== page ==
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TAS prediction tool

Project description

Documentation Status made-with-python License: MIT tests pypi black



Official Documentation

PyTASER is a Python library for simulating differential absorption spectra in compounds using quantum chemical calculations, including transient (TAS) and differential (DAS) absorption spectroscopies. The goal of this library is to simulate spectra for comparison with and interpretation of experiments. The main features include:

  • Transient (TAS) and differential (DAS) absorption spectra for insulating and semiconducting crystals (using pre-calculated DFT, or database calculations)
  • Spectra for different temperature and carrier density conditions
  • Separation of spectral contributions from individual band-to-band transitions
  • Integration with the Materials Project database, allowing support for non-locally calculated materials
  • Ability to produce publication-ready figures, with flexibility in plotting.

PyTASER is designed for users with moderate experience in computational methods and optical techniques, enabled by the following features:

  • Use of Python as the programming language (due to its low entry barrier, flexibility and popularity in the materials modelling field)
  • Documentation and easy-to-follow workflows with complete unit-test coverage.
  • Interfaced with the popular materials analysis package pymatgen.
  • Currently compatible with VASP, while support for other electronic structure codes is planned – if you have a specific request, please open an issue!


TAS is a powerful pump-probe tool to characterise the excited states of materials, while DAS can be used to represent how changes in a system affects its ground-state optical absorption spectra. These techniques can be used to understand microscopic processes in photochemical and electrochemical transformations, including phenomena such as electron trapping and carrier recombination.

The drawback is that TAS spectra are difficult to interpret, especially for crystals where the specific valence and conduction band structure can give rise to complex features. Our goal here is to predict TAS features from first-principles starting from the most simple models of static excitations through to the kinetics of relaxation of the excited state back to the ground state.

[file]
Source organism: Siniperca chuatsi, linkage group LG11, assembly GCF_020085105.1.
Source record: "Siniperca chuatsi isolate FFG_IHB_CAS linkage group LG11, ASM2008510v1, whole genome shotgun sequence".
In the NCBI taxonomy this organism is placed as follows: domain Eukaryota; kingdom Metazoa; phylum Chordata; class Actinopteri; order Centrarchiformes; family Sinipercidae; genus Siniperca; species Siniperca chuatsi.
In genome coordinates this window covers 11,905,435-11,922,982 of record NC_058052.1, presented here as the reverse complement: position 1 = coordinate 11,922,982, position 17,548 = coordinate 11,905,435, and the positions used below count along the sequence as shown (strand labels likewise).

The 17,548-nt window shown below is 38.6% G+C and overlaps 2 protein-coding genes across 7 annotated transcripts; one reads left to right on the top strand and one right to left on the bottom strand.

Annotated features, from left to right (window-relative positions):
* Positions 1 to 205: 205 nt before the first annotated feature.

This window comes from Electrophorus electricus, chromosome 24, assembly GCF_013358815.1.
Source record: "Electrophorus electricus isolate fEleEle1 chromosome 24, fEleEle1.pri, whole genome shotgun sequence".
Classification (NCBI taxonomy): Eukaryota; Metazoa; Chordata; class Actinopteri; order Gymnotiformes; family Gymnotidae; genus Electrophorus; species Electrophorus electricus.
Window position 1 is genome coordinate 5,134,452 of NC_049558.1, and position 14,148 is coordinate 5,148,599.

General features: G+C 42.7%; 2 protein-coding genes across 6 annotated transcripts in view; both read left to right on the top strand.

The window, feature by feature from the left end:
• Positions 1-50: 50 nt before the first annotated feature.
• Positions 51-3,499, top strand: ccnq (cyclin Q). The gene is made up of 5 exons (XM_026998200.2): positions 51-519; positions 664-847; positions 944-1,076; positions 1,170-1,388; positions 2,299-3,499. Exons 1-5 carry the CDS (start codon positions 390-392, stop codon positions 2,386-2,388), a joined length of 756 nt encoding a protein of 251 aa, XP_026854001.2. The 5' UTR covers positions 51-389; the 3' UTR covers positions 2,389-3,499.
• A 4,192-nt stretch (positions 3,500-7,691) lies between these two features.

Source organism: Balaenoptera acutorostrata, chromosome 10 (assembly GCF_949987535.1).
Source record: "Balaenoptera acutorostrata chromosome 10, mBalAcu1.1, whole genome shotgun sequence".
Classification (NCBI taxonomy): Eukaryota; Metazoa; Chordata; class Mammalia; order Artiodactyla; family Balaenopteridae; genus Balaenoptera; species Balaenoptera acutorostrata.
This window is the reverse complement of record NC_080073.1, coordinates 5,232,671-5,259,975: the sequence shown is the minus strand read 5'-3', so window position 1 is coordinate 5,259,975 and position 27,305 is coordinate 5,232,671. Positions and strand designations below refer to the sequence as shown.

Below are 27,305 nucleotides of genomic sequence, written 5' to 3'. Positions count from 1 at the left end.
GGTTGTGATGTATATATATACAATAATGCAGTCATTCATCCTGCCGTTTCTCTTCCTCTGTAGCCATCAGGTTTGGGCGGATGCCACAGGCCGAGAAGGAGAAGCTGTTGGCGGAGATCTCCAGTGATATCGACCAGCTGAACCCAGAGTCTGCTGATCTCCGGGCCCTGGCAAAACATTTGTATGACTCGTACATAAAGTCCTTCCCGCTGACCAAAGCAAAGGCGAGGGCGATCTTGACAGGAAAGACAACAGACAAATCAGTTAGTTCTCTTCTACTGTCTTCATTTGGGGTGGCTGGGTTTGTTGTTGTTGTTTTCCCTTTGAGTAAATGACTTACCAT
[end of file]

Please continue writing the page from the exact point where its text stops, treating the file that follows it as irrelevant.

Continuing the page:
To achieve this, PyTASER identifies the allowed vertical optical transitions between electronic bands of the material to determine possible excitations that can occur from the ground 'dark' and excited 'light' electronic states. This is done by calculating the effective absorption in each state - this is a product of the joint density of states (JDOS) and the transition probability for each band transition, both of which are based on post-processing ground state DFT calculations. Once calculated, PyTASER compares changes in electronic transitions between the dark and light states, as demonstrated in the figure below.

Schematic TAS

Schematics of the ground and excited state electronic structures and optical profiles. The ground 'dark' state is at the top, showing full occupancy and unoccupancy (blue, orange) for the conduction and valence bands respectively. The excited 'light' state shows partial occupancy in a similar plot at the bottom. The overall DA plot is displayed to the right, the difference between the dark and light effective absorption plots.

JDOS method


To install the module with pip (recommended):

pip install pytaser

To install directly from the git repository:

pip install git+

Alternatively python install can also be used.

PyTASER is compatible with Python 3.9+ and relies on a number of open-source packages, specifically:

Developer’s installation (optional)

For development work, PyTASER can also be installed from a copy of the source directory:

Download PyTASER source code using the command:

git clone

Navigate to root directory:


Install the code with the command:

pip install -e .

This command tries to obtain the required packages and their dependencies and install them automatically.


The recommended approach is to use PyTASER within an interactive python environment (such as a Jupyter Notebook), as shown in the tutorials on the docs and the examples folder. Alternatively, you can use PyTASER through python scripts (e.g. with python <>).

If using your own, locally calculated data, please follow this workflow. Otherwise, use the MP-integrated workflow here.


We appreciate any contributions in the form of a pull request. Please see the Contributing documentation for more details. Additional analysis/example spectra performed with PyTASER would be welcomed.

Please feel free to reach out to us via the Issue Tracker if there are any questions or suggestions.


Unit tests are in the tests directory and can be run from the top directory using pytest. Automatic testing is run on the master and develop branches using Github Actions.

Please run tests and add new tests for any new features whenever submitting pull requests.

Future Work

Future topics we plan to build on:

  • Incorporating finite-temperature effects (particularly for indirect band-to-band transitions)
  • Direct treatment of pump-probe time delay and relaxation kinetics
  • Incorporating spin-flip processes for spin-polarised systems
  • Description of defective crystals


The project has been developed by @savya10, @kavanase, @LucasGVerga and @youngwonwoo, under the supervision of @utf and @aronwalsh.

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